Illicit Mobility and Uncertain Knowledge
University of California Press, 9780520295551, 280pp.
Publication Date: March 16, 2018
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In Drift, Jeff Ferrell shows how dislocation and disorientation can become phenomena in their own right. Examining the history of drifting, he situates contemporary drift within today’s economic, legal, and cultural dynamics. He also highlights a distinctly North American form of drift—that of the train-hopping hobo—by tracing the hobo’s legal and political history and by detailing his own immersion in the world of contemporary train-hoppers. Along the way, Ferrell sheds light on the ephemeral intensity of drifting communities and explores the contested politics of drift: the strategies that legal authorities employ to control drifters in the interest of economic development, the social and spatial dislocations that these strategies ironically exacerbate, and the ways in which drifters create their own slippery forms of resistance. Ferrell concludes that drift constitutes a necessary subject of social inquiry and a way of revitalizing social inquiry itself, offering as it does new models for knowing and engaging with the contemporary world.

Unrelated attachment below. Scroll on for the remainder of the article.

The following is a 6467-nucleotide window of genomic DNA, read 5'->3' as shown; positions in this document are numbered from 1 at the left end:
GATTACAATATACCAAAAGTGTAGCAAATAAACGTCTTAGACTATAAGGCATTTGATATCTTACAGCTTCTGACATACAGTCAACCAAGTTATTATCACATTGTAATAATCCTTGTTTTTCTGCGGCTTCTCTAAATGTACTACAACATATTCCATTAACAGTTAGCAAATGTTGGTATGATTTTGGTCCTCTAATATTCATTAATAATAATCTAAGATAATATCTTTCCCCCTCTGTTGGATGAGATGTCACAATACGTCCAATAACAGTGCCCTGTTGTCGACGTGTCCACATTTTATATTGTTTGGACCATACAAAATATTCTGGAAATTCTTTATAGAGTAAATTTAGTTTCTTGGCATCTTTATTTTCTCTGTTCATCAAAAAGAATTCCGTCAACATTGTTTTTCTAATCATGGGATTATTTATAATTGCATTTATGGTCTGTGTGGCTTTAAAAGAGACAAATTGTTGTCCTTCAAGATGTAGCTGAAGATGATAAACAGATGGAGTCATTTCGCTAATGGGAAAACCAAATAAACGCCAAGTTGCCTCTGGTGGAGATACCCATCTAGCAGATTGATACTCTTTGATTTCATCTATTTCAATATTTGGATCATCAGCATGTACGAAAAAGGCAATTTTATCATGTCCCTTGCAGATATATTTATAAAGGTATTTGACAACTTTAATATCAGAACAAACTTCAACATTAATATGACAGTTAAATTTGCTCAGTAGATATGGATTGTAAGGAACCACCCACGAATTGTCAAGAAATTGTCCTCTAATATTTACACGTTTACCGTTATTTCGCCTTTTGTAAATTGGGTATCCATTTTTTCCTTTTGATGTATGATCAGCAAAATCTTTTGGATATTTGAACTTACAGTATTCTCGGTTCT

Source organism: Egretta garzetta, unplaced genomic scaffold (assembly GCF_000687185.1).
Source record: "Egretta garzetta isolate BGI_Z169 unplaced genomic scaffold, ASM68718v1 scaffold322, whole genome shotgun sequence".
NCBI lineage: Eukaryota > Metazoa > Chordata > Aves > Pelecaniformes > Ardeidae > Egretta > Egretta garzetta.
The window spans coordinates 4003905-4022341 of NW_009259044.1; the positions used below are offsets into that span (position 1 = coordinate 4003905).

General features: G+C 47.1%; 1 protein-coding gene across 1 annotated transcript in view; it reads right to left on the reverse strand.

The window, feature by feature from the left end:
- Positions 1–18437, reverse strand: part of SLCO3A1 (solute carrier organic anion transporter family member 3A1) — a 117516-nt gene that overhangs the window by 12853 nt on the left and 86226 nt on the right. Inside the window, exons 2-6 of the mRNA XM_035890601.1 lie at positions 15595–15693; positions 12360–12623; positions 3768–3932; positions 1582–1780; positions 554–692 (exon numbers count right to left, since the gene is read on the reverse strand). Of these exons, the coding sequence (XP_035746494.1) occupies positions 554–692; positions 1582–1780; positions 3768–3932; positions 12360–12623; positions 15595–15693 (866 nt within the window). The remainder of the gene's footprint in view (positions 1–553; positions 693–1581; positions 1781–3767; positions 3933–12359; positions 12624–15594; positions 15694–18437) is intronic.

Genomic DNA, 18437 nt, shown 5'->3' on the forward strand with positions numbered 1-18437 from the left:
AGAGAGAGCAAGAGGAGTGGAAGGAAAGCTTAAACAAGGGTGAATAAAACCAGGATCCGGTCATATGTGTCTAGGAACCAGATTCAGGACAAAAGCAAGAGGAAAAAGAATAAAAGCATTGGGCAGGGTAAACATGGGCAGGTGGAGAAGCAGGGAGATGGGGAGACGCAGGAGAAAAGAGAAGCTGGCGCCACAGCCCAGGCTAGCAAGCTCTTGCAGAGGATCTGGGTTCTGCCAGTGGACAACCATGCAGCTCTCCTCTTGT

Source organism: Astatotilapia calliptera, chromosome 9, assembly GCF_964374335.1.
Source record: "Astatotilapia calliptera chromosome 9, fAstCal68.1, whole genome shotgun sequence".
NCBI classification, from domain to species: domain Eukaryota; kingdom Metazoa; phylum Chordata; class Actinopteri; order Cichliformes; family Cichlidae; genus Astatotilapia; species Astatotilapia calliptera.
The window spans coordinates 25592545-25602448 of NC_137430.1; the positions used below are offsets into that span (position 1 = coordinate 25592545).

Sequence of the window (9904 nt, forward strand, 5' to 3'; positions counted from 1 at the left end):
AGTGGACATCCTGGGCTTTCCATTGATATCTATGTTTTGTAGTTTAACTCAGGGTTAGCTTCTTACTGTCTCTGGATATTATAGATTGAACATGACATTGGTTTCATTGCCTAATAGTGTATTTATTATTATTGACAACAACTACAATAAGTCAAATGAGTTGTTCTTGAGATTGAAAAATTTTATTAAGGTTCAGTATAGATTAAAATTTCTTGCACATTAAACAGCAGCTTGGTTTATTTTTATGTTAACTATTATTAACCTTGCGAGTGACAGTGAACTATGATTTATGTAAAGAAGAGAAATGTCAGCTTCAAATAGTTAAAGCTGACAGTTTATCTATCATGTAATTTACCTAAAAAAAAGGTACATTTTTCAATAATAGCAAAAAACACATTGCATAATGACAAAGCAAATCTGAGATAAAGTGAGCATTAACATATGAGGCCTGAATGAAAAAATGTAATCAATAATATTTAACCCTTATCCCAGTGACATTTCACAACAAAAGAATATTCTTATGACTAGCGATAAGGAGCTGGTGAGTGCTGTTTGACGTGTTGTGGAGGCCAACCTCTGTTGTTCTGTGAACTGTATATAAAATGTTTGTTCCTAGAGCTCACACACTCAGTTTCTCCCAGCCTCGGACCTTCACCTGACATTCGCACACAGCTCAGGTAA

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Praise For Drift: Illicit Mobility and Uncertain Knowledge…
— The Quietus
— The British Journal of Criminology
— Ethnography and Qualitative Research